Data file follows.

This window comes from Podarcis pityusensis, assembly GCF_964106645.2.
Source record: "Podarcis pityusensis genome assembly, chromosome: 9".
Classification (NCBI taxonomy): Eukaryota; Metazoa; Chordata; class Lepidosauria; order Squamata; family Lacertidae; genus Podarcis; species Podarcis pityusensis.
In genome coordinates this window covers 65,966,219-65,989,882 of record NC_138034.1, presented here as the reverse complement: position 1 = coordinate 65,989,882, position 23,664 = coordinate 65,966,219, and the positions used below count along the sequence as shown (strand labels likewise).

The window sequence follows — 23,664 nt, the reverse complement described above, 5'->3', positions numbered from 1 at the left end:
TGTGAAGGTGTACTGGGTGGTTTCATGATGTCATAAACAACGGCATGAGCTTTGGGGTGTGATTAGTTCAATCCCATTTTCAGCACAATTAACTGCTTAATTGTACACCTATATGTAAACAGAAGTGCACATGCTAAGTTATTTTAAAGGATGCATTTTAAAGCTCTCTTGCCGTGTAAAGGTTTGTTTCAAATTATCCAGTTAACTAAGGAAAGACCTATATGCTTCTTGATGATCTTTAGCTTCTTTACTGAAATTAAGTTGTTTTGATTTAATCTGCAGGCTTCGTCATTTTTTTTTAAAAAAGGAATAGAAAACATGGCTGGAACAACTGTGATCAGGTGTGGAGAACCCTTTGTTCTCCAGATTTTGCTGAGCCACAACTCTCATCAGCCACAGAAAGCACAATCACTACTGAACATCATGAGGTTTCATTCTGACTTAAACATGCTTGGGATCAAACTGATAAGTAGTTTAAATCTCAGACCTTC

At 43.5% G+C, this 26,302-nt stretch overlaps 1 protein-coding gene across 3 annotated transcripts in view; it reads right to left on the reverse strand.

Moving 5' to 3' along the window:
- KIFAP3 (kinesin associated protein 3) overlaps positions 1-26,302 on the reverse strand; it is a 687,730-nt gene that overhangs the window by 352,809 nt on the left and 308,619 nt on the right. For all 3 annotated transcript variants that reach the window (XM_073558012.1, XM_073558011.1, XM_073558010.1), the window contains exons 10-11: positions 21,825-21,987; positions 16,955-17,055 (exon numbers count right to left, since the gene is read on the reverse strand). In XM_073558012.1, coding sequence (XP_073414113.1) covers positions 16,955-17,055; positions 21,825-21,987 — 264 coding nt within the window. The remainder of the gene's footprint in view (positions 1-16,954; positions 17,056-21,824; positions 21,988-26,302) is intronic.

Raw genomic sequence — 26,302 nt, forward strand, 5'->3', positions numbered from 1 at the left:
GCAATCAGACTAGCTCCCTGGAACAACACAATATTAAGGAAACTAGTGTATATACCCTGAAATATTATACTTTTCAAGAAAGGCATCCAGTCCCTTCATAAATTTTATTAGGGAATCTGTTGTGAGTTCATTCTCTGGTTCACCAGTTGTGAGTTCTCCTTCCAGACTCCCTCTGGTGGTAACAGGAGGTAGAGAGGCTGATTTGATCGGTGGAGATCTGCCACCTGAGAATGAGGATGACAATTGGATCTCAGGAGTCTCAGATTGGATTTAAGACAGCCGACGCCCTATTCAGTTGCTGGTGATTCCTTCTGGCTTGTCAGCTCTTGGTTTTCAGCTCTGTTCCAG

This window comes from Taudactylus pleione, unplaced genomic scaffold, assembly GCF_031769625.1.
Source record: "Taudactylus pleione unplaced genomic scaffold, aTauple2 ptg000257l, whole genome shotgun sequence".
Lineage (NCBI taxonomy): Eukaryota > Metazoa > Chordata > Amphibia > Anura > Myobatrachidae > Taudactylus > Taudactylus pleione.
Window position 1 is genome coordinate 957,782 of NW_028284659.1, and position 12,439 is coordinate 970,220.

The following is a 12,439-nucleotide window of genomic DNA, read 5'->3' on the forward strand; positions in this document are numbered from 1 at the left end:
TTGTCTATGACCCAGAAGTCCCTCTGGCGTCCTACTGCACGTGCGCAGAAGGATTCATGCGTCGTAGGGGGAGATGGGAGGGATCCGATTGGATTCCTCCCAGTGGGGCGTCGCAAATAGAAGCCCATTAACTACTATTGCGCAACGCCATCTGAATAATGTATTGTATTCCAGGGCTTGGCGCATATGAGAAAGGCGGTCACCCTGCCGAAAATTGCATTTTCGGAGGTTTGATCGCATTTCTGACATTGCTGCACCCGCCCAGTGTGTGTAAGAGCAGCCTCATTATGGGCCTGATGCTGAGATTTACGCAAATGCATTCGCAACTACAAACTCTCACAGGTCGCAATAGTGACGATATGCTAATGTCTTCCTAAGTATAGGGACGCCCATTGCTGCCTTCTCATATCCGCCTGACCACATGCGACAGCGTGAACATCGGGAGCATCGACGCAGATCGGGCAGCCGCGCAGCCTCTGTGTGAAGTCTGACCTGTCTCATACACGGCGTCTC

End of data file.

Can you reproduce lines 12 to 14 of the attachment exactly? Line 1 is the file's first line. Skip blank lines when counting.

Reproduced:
This window comes from Taudactylus pleione, unplaced genomic scaffold, assembly GCF_031769625.1.
Source record: "Taudactylus pleione unplaced genomic scaffold, aTauple2 ptg000257l, whole genome shotgun sequence".
Lineage (NCBI taxonomy): Eukaryota > Metazoa > Chordata > Amphibia > Anura > Myobatrachidae > Taudactylus > Taudactylus pleione.